Two-thirds of Labour’s new candidates in the party’s 40 safest (empty) seats are women, suggesting an imminent influx of female MPs into the House of Commons, according to research by the FT. The news comes amid expectations that the new Parliament could have a record number of female MPs whatever the result.
Even if Labour suffers terrible losses during the general election there are a number of very safe seats – with majorities of up to 58 per cent – where the incumbent is stepping down. It would take phenomenal swings for Labour to lose vacant seats such as Airdrie & Shotts, previously held by John Reid with a 42 per cent majority, or Makerfield, occupied by Ian McCartney with a 49 per cent advantage.
Many of these departures have been hastened by last summer’s expenses scandal while others are Blairites seeking new opportunities away from Westminster. With widespread expectations of a Tory victory, the incoming Labour MPs have until now largely avoided much scrutiny.
However, my analysis shows that 25 of these candidates are female, in contrast to only seven of the 40 who they are replacing.
This will not necessarily change the balance of the entire Parliamentary Labour Party, as many of those likely to lose their seats are women; including various “Blair’s Babes” (pictured) who entered the Commons in 1997 and are now sitting on slender majorities.
However, it shows that positive discrimination – about one in 10 of Labour’s 646 candidates were picked through all-women shortlists – has had a significant impact on selections. Only 35 per cent of Labour candidates across the UK are women; meaning that they are much more concentrated in the safest seats.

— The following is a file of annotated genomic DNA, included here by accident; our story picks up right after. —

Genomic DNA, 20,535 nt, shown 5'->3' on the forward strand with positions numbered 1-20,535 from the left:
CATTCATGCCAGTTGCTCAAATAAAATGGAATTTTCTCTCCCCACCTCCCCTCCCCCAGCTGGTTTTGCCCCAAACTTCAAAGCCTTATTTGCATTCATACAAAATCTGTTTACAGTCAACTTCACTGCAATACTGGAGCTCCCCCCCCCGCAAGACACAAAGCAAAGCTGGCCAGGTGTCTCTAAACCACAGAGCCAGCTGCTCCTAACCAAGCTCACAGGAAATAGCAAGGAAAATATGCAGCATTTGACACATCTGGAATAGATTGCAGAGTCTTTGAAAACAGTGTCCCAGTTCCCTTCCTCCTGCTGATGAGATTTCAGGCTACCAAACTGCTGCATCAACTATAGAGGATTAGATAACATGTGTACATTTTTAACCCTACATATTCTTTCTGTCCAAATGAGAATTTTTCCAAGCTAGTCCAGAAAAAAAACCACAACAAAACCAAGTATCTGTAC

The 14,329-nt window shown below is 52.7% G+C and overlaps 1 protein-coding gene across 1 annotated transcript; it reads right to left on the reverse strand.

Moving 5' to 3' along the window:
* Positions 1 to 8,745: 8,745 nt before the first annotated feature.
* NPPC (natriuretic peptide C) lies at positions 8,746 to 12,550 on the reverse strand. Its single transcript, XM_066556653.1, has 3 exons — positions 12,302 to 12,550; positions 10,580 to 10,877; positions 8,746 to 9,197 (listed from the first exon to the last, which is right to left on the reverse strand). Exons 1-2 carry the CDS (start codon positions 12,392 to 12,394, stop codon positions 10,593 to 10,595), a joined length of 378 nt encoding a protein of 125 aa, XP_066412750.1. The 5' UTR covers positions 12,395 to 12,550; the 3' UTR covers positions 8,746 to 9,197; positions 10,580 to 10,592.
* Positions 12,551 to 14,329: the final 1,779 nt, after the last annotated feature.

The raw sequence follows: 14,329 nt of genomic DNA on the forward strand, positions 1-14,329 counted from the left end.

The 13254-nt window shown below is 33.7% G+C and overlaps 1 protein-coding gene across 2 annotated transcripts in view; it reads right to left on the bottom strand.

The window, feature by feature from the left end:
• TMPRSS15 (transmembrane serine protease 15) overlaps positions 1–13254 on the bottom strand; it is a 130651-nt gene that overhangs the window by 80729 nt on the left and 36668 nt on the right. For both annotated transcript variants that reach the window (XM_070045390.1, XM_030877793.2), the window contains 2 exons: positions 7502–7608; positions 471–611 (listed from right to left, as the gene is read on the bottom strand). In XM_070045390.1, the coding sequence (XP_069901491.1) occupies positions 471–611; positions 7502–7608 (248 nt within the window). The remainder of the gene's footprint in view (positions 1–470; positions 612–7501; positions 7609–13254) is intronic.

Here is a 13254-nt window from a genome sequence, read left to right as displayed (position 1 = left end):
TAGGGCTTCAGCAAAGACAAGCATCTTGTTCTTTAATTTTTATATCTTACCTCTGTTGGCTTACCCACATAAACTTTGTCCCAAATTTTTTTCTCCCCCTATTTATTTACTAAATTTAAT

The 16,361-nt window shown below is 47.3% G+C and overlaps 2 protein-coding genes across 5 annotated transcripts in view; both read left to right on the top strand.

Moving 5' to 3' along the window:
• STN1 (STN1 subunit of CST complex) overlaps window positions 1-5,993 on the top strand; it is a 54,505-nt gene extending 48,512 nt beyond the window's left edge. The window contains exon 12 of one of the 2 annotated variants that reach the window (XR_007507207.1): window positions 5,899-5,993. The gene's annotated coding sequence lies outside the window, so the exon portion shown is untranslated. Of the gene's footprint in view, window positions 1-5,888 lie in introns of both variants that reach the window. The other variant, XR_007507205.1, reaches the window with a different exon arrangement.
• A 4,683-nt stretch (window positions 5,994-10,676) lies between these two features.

The last Parliament had 128 female members most of which – 98 – were in Labour. Of the Lib Dem target seats, 15 out of 48 are female – a greater proportion than the current 9 out of 63 Lib Dem MPs – according to the Madano Consultancy, a communications consultancy. ConservativeHome has estimated that there could be 50 to 60 female Tory MPs after May 6, even if the Tories do not form a majority government. That would indicate a record number of female MPs.
“Before the expenses scandal, the total number of female MPs was set to remain virtually the same regardless of the result,” said Tim Carr, an analyst at Madano. “However, given the number of female candidates recently selected for safe Labour seats, a record number of likely Conserative female MPs and the potential increase in the number of female Lib Dem MPs, it is looking likely that there will be more women MPs than ever before.”
The Labour candidates in winnable constituencies have been portrayed in some newspapers as primarily union officials, which is not entirely the case. Seven do indeed hold jobs at unions, including Ian Lavery, head of the National Union of Miners; John Cryer, a Unite official, and Jack Dromey, a senior figure at Unite.
The unions do have significant power within Labour, holding many of the posts on Labour’s national executive committee and acting as its biggest donors. Far more candidates, however, come from a background within politics, either as councillors, researchers or special advisers. No fewer than 15 of the 40 fit this category – which is likely to prompt criticism of Labour failing to pick candidates with much experience outside politics. Another six of the 40 currently work at a charity.
A mere four have business experience, including Chi Onwurah, a telecoms expert who works at regulator Ofcom, and Rachel Reeves (pictured), an analyst at Lloyds Banking Group. A recent survey by the Industry and Parliamentary Trust, a charity, showed that 21 per cent of Tory candidates had 15 or more years’ experience in business management or financial services. For Labour the figure was just 1 per cent.